“Alcohol testing was a game changer for reducing road crashes and associated serious injuries and fatalities, and it is possible that we can achieve the same with fatigue. But much work is still required to meet this goal.”    

Funding: This research was conducted in association with the Cooperative Research Centre for Alertness, Safety and Productivity.

About this sleep deprivation research news

Author: Beck Lockwood
Source: University of Birmingham
Contact: Beck Lockwood – University of Birmingham
Image: The image is credited to Neuroscience News

Original Research: Open access.
Accurate detection of acute sleep deprivation using a novel metabolomic biomarker – a machine learning approach” by Clare Anderson et al. Science Advances


Accurate detection of acute sleep deprivation using a novel metabolomic biomarker – a machine learning approach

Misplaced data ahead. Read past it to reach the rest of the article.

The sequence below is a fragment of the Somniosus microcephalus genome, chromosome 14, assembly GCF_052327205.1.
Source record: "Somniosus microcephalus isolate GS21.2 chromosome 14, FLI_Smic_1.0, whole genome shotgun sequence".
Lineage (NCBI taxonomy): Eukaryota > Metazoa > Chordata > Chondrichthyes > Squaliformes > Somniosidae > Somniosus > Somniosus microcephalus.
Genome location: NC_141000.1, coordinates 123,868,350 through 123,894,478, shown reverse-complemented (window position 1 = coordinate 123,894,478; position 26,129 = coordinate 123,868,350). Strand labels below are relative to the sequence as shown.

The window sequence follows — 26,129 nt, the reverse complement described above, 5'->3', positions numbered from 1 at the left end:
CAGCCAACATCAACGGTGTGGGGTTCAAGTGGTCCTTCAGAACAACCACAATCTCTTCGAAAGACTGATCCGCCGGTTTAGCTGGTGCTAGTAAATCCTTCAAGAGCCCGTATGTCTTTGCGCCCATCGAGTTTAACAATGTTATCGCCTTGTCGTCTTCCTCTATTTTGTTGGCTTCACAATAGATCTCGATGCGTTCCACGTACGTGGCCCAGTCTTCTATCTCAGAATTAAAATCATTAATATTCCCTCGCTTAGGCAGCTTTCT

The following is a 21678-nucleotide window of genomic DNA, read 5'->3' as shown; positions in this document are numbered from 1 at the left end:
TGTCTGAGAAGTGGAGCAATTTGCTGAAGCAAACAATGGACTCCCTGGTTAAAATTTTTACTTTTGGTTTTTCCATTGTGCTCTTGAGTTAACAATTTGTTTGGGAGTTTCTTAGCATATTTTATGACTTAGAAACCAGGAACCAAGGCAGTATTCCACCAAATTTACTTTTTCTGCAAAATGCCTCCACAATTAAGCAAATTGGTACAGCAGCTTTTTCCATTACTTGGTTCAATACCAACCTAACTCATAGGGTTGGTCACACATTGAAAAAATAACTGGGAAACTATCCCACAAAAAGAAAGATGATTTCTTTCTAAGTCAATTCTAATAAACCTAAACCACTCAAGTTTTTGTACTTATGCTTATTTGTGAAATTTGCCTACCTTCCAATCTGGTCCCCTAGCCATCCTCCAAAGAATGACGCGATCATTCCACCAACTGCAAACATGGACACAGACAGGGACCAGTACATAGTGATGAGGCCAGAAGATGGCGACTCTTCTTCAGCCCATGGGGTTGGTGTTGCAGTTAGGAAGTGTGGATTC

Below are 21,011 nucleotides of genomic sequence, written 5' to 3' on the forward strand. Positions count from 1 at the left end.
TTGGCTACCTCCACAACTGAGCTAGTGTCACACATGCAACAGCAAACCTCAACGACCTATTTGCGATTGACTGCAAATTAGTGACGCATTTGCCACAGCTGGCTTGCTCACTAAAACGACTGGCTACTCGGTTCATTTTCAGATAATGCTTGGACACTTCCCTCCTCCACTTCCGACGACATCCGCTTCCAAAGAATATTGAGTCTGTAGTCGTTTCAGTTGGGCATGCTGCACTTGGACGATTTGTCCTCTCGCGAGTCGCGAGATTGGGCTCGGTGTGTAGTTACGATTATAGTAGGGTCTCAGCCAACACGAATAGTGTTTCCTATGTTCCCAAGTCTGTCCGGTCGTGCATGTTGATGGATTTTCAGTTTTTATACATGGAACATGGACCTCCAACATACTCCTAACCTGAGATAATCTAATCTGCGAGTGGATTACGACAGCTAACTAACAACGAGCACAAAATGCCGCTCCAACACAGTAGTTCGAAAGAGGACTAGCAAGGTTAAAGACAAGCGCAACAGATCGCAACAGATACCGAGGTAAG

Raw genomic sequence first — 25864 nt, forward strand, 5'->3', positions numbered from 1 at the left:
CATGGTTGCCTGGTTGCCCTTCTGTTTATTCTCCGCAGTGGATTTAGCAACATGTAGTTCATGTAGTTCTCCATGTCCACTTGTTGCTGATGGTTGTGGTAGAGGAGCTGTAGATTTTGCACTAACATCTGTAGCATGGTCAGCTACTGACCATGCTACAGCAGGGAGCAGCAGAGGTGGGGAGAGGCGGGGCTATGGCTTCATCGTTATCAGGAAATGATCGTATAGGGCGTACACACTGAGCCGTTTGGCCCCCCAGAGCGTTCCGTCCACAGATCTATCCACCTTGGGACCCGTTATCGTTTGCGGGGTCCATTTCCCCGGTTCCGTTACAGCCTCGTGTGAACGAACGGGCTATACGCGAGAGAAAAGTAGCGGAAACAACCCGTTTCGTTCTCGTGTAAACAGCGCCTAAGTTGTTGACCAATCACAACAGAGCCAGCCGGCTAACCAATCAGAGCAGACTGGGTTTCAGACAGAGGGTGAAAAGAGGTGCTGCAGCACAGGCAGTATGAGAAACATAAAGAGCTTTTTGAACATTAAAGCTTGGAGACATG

Sleep deprivation enhances risk for serious injury and fatality on the roads and in workplaces. To facilitate future management of these risks through advanced detection, we developed and validated a metabolomic biomarker of sleep deprivation in healthy, young participants, across three experiments.

Bi-hourly plasma samples from 2 × 40-hour extended wake protocols (for train/test models) and 1 × 40-hour protocol with an 8-hour overnight sleep interval were analyzed by untargeted liquid chromatography–mass spectrometry.

Using a knowledge-based machine learning approach, five consistently important variables were used to build predictive models. Sleep deprivation (24 to 38 hours awake) was predicted accurately in classification models [versus well-rested (0 to 16 hours)] (accuracy = 94.7%/AUC 99.2%, 79.3%/AUC 89.1%) and to a lesser extent in regression (R2 = 86.1 and 47.8%) models for within- and between-participant models, respectively.

Metabolites were identified for replicability/future deployment. This approach for detecting acute sleep deprivation offers potential to reduce accidents through “fitness for duty” or “post-accident analysis” assessments.